The guidelines for treatment of type 2 diabetes have to follow standardized treatment objectives. Each patient must have a different treatment plan based on the blood sugar level, cholesterol level, and other conditions that may exist. Each patient has to be treated differently and the treatment has to be based on the threats and advantages of the approach used. The doctor or the treating physician has to in consultation with the patient device a treatment plan and fix goals. Some patients may have severe conditions like coronary heart disease, dementia, cancer and other life limiting diseases in such cases the doctor sets less ambitious goals as the life expectancy of the patient is less. There is also a case of treating the life threatening disease before treating diabetes. Death or morbidity may be delayed by treating other diseases rather than treating diabetes type 2. Such patients have less severe targets.
Target of glycemic control has to be individualized and should factor in clinical advantages and hazards of treatment. The predicted life expectancy also has to be considered when prescribing medications. Generally the following guidelines are followed.
Young age patients: disease management with nutrition and oral therapy
Middle age patients: insulin therapy, nutrition, exercise and education of hyperglycemia and hypoglycemia.
Old age or advanced age: reduction in neurological conditions and treatment for cardiovascular conditions along with glycemic control.
Accurate indication of long-term glycemic control can be known from A1c tests. The continuous non-enzymatic glycosylation of hemoglobin throughout the lifespan of an erythrocyte forms A1c.This evaluation generates a precise measure of time-averaged blood glucose during the previous six to eight weeks. In addition to A1c to evaluate the level of glycemic control regular blood sugar tests should also be utilized. When this information is available it is possible to ascertain the need to change the medications. After looking at the particular needs and the purpose of the individual patient the frequency and timing of self-monitoring blood glucose should be prescribed.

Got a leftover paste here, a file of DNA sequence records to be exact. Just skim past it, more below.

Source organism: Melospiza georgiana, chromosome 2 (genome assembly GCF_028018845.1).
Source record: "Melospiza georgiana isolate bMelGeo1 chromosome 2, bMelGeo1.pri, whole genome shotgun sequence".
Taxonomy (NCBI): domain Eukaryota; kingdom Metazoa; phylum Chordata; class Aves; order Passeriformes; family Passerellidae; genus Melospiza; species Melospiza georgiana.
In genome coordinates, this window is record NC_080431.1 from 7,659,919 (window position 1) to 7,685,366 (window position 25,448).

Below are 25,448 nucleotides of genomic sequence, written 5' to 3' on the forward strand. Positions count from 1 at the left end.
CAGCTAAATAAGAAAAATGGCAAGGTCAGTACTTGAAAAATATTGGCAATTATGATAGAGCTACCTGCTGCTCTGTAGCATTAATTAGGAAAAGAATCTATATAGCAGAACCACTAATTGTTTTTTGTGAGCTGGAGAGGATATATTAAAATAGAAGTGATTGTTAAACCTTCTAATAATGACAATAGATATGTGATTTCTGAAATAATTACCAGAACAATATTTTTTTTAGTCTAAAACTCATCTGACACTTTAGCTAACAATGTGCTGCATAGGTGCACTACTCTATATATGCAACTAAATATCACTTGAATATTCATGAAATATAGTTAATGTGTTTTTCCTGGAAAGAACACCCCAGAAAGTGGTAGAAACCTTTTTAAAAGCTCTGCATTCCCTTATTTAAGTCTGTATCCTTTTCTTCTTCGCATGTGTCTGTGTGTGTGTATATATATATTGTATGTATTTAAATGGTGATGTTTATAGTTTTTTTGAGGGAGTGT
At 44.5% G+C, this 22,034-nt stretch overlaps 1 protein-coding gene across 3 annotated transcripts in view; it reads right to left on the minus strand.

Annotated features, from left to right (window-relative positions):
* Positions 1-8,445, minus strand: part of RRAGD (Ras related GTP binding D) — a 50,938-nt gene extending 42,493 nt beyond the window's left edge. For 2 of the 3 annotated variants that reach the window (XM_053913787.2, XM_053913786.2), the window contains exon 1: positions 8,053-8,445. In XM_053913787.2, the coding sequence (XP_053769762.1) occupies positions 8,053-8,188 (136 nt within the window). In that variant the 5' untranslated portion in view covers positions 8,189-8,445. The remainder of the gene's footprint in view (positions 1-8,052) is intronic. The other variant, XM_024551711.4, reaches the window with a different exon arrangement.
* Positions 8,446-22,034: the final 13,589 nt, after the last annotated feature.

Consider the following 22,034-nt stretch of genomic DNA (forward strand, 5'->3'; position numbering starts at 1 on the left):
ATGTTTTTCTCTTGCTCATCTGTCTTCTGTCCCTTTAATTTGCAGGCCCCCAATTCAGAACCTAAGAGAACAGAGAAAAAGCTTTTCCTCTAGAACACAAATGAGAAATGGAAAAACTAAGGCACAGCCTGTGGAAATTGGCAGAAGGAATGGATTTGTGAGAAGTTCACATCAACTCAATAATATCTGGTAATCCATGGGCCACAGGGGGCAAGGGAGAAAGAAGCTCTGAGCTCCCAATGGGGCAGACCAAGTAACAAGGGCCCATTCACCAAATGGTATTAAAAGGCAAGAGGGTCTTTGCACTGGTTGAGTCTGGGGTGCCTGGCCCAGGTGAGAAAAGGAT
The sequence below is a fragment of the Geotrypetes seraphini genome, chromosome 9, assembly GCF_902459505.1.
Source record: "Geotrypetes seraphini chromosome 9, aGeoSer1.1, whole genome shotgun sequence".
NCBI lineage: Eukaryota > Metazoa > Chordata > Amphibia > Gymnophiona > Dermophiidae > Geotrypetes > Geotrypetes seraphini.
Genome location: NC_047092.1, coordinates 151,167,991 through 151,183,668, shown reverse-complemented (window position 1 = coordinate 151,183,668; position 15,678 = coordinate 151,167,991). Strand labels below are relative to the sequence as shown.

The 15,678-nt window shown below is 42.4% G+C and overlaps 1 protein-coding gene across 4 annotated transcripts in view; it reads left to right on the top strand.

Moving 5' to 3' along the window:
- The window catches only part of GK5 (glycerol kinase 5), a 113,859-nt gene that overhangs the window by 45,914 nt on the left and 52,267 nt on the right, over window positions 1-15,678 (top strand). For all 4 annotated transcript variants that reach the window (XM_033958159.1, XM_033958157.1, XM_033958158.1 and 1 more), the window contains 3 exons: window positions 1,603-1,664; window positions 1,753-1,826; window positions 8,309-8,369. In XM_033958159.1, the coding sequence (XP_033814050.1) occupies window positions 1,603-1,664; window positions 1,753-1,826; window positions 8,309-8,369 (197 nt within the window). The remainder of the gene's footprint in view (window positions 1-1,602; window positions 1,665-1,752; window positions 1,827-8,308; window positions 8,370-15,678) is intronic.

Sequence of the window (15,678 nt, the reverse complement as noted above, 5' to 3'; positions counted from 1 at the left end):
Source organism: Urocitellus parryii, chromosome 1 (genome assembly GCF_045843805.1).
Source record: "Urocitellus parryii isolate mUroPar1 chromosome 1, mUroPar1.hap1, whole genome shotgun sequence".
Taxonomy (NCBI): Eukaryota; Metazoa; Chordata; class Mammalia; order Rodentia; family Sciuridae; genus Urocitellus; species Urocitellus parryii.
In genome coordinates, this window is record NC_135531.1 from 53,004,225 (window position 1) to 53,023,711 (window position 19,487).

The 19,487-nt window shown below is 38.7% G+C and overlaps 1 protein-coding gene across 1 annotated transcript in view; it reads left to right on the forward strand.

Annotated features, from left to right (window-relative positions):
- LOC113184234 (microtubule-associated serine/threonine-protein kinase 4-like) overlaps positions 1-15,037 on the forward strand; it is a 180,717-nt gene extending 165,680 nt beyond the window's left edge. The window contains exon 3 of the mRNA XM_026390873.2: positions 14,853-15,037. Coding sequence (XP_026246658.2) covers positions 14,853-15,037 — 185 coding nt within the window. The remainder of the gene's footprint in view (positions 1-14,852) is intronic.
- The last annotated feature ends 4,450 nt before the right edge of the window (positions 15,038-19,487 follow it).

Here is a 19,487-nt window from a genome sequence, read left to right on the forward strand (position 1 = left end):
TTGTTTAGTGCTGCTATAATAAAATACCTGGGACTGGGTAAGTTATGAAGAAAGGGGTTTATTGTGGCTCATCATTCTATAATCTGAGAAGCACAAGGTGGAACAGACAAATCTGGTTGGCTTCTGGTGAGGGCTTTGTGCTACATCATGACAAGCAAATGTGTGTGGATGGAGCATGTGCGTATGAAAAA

Self-monitoring blood glucose frequently is required by those patients of type 2 diabetes that are not using insulin for keeping blood sugar under control. Regular monitoring is also required if the patient has to adjust insulin dosage during meal times. Patients using multiple insulin injections also need to perform self-monitoring of blood glucose three or more times daily.
The clinical practice guidelines treatment of type 2 diabetes aims to improve detection and control of type 2 diabetes. It helps in delaying or avoiding diabetes related complications.
It has been noted that the risk of retinopathy and myocardial infraction decreases substantially with each percentage drop in A1c reading. Almost all complications risks can be reduced if glycemic control is achieved. This has been proved by countless studies. Progression of microvascular disease also reduces with achievement of glycemic control.
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